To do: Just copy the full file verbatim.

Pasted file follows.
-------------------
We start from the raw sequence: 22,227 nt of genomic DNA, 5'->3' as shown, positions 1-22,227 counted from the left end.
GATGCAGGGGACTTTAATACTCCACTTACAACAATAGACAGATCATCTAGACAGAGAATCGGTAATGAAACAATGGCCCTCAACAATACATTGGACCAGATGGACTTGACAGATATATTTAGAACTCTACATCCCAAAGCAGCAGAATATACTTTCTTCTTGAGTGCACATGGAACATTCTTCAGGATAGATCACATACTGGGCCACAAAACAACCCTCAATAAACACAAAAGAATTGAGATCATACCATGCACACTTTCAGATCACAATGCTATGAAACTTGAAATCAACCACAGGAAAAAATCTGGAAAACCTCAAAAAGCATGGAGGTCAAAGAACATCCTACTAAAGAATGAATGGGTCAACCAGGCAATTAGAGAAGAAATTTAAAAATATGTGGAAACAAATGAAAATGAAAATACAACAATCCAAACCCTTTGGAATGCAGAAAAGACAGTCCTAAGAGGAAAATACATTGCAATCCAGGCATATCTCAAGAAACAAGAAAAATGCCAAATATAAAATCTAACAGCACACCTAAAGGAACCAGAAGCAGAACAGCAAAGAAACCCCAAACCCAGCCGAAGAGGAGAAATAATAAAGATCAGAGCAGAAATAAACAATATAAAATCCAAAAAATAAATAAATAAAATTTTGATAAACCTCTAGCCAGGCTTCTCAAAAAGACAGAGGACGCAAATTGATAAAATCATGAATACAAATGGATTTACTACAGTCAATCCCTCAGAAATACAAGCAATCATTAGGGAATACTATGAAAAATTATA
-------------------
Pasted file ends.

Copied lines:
We start from the raw sequence: 22,227 nt of genomic DNA, 5'->3' as shown, positions 1-22,227 counted from the left end.
GATGCAGGGGACTTTAATACTCCACTTACAACAATAGACAGATCATCTAGACAGAGAATCGGTAATGAAACAATGGCCCTCAACAATACATTGGACCAGATGGACTTGACAGATATATTTAGAACTCTACATCCCAAAGCAGCAGAATATACTTTCTTCTTGAGTGCACATGGAACATTCTTCAGGATAGATCACATACTGGGCCACAAAACAACCCTCAATAAACACAAAAGAATTGAGATCATACCATGCACACTTTCAGATCACAATGCTATGAAACTTGAAATCAACCACAGGAAAAAATCTGGAAAACCTCAAAAAGCATGGAGGTCAAAGAACATCCTACTAAAGAATGAATGGGTCAACCAGGCAATTAGAGAAGAAATTTAAAAATATGTGGAAACAAATGAAAATGAAAATACAACAATCCAAACCCTTTGGAATGCAGAAAAGACAGTCCTAAGAGGAAAATACATTGCAATCCAGGCATATCTCAAGAAACAAGAAAAATGCCAAATATAAAATCTAACAGCACACCTAAAGGAACCAGAAGCAGAACAGCAAAGAAACCCCAAACCCAGCCGAAGAGGAGAAATAATAAAGATCAGAGCAGAAATAAACAATATAAAATCCAAAAAATAAATAAATAAAATTTTGATAAACCTCTAGCCAGGCTTCTCAAAAAGACAGAGGACGCAAATTGATAAAATCATGAATACAAATGGATTTACTACAGTCAATCCCTCAGAAATACAAGCAATCATTAGGGAATACTATGAAAAATTATA